HomeNewsExotic fruits grown locally offset imports in the Georgian market

Exotic fruits grown locally offset imports in the Georgian market

Loladze Farm grows exotic fruits and it has partially replaced their import counterparts in the Georgian market. In particular, kiwano melon is now sold exclusively of local production in Georgia, reports the business-partner.ge website.

Loladze Farm is a family-run business with 10 hectares located in the town of Lagodekhi in the Kakheti region of Eastern Georgia. For the last 6 years, the farm has been focusing on the production of exotic fruits, which now include mini-kiwi, okra, pepino, kiwano, physalis, and black corn. The farm’s products are sold in Georgian supermarket chains, including AgroHub and Goodwill.

“After we started producing kiwano, imports of this fruit to Georgia completely stopped. The reason is that the imported products were no longer for sale. Naturally, in their case, the transportation costs were quite high, therefore, they could not compete with us in price,” said Lasha Loladze, one of the founders of the company, to business-partner.ge in an interview.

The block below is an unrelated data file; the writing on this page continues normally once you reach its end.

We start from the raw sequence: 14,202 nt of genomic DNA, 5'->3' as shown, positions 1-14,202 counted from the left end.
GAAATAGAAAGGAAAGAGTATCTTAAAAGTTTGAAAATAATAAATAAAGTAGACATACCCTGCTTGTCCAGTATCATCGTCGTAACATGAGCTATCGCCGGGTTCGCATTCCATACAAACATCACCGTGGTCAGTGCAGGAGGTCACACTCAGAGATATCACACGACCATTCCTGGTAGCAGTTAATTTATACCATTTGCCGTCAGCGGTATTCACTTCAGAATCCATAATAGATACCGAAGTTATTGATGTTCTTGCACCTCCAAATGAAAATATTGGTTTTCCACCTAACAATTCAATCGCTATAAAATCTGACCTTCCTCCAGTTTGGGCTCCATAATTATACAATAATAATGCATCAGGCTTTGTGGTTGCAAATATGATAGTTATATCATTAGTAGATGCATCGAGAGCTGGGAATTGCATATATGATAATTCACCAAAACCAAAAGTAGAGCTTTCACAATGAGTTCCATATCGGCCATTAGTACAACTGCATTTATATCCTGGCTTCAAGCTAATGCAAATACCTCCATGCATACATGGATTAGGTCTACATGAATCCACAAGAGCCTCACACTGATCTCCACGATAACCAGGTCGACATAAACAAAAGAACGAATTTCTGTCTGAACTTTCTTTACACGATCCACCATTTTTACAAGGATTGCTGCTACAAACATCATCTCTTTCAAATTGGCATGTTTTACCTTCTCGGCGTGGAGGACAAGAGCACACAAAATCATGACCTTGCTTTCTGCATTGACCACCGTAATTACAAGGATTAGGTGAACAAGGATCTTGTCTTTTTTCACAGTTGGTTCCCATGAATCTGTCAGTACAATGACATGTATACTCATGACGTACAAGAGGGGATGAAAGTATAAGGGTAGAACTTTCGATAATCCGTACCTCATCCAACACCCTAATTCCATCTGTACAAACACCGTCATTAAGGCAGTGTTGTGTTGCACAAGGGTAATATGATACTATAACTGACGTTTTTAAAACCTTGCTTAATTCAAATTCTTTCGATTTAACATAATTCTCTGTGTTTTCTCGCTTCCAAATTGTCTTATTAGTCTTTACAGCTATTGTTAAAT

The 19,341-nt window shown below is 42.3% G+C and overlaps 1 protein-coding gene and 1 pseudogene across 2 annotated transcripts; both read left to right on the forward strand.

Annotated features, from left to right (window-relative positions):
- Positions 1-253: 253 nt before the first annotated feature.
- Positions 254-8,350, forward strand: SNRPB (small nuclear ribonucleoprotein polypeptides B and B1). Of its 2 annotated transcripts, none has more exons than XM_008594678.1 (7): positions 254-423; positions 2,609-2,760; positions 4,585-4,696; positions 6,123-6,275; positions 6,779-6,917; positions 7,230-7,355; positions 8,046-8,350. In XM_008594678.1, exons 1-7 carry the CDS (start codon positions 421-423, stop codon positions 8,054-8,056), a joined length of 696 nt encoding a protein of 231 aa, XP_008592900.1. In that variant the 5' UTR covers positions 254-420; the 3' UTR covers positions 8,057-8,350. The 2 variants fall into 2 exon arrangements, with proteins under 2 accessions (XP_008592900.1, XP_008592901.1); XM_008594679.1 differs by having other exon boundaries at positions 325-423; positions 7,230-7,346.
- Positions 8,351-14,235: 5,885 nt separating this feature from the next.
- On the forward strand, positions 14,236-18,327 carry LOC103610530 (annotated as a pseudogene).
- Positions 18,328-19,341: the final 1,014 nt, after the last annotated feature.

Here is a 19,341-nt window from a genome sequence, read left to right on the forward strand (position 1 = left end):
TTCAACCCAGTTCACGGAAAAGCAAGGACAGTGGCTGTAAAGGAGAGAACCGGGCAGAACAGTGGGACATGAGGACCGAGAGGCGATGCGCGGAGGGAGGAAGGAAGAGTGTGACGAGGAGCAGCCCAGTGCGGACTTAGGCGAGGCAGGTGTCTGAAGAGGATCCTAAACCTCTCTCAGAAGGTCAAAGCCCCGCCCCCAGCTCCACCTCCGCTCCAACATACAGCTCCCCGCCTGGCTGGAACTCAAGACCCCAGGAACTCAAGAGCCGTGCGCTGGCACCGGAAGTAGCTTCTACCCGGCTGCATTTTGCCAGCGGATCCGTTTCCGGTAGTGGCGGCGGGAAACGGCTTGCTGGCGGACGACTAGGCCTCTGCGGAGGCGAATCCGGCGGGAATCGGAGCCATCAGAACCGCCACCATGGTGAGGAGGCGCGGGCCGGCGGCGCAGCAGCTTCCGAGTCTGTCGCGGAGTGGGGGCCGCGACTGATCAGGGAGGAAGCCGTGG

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Kiwano, also known as horned melon or African cucumber, belongs to the pumpkin family originating from Africa. Today, it is produced mainly in South America, Israel, Italy, and New Zealand. The fruit is a small oval-shaped melon 10-15 cm long with spikes on the rind. The flesh is green with white oblong seeds. Kiwano is used in salads, cocktails, and more.

Physalis (the nightshade family) is also called golden berry. Its fruits are rich in vitamins A, B, and C. They can be eaten fresh or dried and are used to decorate desserts or for marinades. For physalis, Mr Loladze stated import substitution is minimal and therefore its import to Georgia from Colombia and some other countries continue.

Lasha Loladze points out that Georgians are conservative and acceptance of innovations is hard, which also applies to exotic fruits. “When zucchini first entered the market, it was difficult to sell for several years. It takes time to get used to everything here,” he said.

In 2021, Loladze Farm does not plan to further expand its range of agricultural crops. Instead, it will focus on the development of a culinary line of tortillas made from black corn flour, which the farm began growing last year.


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